Associate Professor of Physics
B.S., 1993, Yale University. Ph.D., 2000, University of Pennsylvania. Postdoctoral Fellow, University of Pennsylvania, 2000-2005. Assistant Professor, Physics, Cornell University, 2005-2011. Associate Professor, Cornell University, 2011-present.
Elementary Particle Physics; Hadron Collider Physics; Neutrino Physics
My research involves understanding the most basic building blocks of matter. At this point, we have a pretty good idea what matter is made of (quarks and leptons, at its base), but we don't really understand the relations between the parts or, in the language of particle physics, the symmetries that govern our current best theory. Some of the questions we are struggling with are: What is the origin of mass? Why is there a discrepancy between the number of matter and antimatter particles in the universe? What is the reason for the masses of the experimentally observed particles? Are the four forces we know about (gravity, strong, weak, electromagnetic) actually all manifestations of one unified force? How does gravity fit into quantum mechanics?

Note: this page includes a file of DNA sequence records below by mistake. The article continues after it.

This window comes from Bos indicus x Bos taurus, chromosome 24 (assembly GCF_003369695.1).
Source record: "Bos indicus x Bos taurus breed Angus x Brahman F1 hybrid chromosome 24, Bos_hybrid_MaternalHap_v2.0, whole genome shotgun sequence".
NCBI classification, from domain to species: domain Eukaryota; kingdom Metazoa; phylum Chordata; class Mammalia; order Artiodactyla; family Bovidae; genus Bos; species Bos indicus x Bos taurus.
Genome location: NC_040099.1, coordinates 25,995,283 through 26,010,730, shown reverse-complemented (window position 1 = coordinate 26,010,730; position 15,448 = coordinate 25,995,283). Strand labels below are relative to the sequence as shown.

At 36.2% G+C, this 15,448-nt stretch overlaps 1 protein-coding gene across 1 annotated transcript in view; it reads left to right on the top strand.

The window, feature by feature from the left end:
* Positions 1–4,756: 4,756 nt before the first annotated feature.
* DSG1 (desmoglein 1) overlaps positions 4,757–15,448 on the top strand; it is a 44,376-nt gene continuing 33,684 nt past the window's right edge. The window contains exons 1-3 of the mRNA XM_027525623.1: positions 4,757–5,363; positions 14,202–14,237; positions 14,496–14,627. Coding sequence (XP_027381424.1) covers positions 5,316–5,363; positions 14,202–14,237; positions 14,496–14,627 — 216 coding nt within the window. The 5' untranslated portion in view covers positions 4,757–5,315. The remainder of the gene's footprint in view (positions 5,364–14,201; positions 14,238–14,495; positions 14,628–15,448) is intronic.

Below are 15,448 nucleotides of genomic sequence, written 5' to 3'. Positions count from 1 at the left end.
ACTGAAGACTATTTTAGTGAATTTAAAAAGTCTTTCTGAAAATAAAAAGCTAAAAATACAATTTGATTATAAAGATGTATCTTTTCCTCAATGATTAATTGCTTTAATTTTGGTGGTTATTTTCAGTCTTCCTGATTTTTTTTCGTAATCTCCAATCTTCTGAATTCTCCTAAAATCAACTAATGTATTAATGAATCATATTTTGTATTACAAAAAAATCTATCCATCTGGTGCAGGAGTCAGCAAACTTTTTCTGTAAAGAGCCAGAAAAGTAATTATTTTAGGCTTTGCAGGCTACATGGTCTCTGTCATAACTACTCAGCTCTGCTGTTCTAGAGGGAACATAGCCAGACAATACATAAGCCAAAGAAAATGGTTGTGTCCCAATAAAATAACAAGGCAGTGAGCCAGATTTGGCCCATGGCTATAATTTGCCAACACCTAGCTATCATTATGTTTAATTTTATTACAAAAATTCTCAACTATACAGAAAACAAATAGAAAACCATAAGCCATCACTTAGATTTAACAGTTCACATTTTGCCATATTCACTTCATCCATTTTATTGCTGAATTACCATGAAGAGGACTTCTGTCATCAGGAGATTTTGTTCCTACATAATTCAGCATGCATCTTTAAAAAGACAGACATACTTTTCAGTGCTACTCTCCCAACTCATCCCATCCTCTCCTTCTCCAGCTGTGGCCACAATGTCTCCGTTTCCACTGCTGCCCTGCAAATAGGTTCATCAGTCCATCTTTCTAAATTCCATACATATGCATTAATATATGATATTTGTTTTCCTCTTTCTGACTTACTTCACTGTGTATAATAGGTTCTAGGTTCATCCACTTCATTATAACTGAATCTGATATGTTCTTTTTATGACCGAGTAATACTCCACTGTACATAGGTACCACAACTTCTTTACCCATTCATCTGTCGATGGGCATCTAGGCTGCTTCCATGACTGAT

This is an exciting time in particle physics: we have started taking data with the LHC and are exploring an energy regime never before created in the lab. In the next few years, we will see what the TeV energy scale holds. The first data will be the most interesting -- come join us!
Don Teo, Stephen Poprocki and Jorge Chaves